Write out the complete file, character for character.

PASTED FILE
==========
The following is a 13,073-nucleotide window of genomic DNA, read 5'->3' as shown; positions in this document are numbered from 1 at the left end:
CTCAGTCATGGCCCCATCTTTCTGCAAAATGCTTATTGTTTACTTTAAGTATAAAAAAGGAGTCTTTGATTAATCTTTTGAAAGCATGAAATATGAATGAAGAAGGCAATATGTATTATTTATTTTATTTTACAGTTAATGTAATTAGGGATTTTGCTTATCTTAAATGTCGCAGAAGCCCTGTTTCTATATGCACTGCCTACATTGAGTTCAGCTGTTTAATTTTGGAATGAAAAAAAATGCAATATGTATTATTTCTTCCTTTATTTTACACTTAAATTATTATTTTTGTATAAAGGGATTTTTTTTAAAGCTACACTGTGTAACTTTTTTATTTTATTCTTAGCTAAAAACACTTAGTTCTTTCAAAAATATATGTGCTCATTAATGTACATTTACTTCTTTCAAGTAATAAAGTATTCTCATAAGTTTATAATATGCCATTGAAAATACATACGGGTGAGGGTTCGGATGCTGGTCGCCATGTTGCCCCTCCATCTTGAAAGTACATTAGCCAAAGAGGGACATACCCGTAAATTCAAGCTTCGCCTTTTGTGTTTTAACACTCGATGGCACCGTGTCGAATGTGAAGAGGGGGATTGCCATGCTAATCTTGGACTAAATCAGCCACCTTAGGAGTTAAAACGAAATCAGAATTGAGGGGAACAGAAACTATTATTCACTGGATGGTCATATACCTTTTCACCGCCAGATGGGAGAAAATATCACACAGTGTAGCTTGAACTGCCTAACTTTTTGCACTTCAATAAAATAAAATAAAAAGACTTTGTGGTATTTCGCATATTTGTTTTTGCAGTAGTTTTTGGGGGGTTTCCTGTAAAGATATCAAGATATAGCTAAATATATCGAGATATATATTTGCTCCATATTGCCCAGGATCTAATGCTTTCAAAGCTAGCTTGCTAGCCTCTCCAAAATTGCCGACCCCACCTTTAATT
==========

The following is a 13,073-nucleotide window of genomic DNA, read 5'->3' as shown; positions in this document are numbered from 1 at the left end:
CTCAGTCATGGCCCCATCTTTCTGCAAAATGCTTATTGTTTACTTTAAGTATAAAAAAGGAGTCTTTGATTAATCTTTTGAAAGCATGAAATATGAATGAAGAAGGCAATATGTATTATTTATTTTATTTTACAGTTAATGTAATTAGGGATTTTGCTTATCTTAAATGTCGCAGAAGCCCTGTTTCTATATGCACTGCCTACATTGAGTTCAGCTGTTTAATTTTGGAATGAAAAAAAATGCAATATGTATTATTTCTTCCTTTATTTTACACTTAAATTATTATTTTTGTATAAAGGGATTTTTTTTAAAGCTACACTGTGTAACTTTTTTATTTTATTCTTAGCTAAAAACACTTAGTTCTTTCAAAAATATATGTGCTCATTAATGTACATTTACTTCTTTCAAGTAATAAAGTATTCTCATAAGTTTATAATATGCCATTGAAAATACATACGGGTGAGGGTTCGGATGCTGGTCGCCATGTTGCCCCTCCATCTTGAAAGTACATTAGCCAAAGAGGGACATACCCGTAAATTCAAGCTTCGCCTTTTGTGTTTTAACACTCGATGGCACCGTGTCGAATGTGAAGAGGGGGATTGCCATGCTAATCTTGGACTAAATCAGCCACCTTAGGAGTTAAAACGAAATCAGAATTGAGGGGAACAGAAACTATTATTCACTGGATGGTCATATACCTTTTCACCGCCAGATGGGAGAAAATATCACACAGTGTAGCTTGAACTGCCTAACTTTTTGCACTTCAATAAAATAAAATAAAAAGACTTTGTGGTATTTCGCATATTTGTTTTTGCAGTAGTTTTTGGGGGGTTTCCTGTAAAGATATCAAGATATAGCTAAATATATCGAGATATATATTTGCTCCATATTGCCCAGGATCTAATGCTTTCAAAGCTAGCTTGCTAGCCTCTCCAAAATTGCCGACCCCACCTTTAATT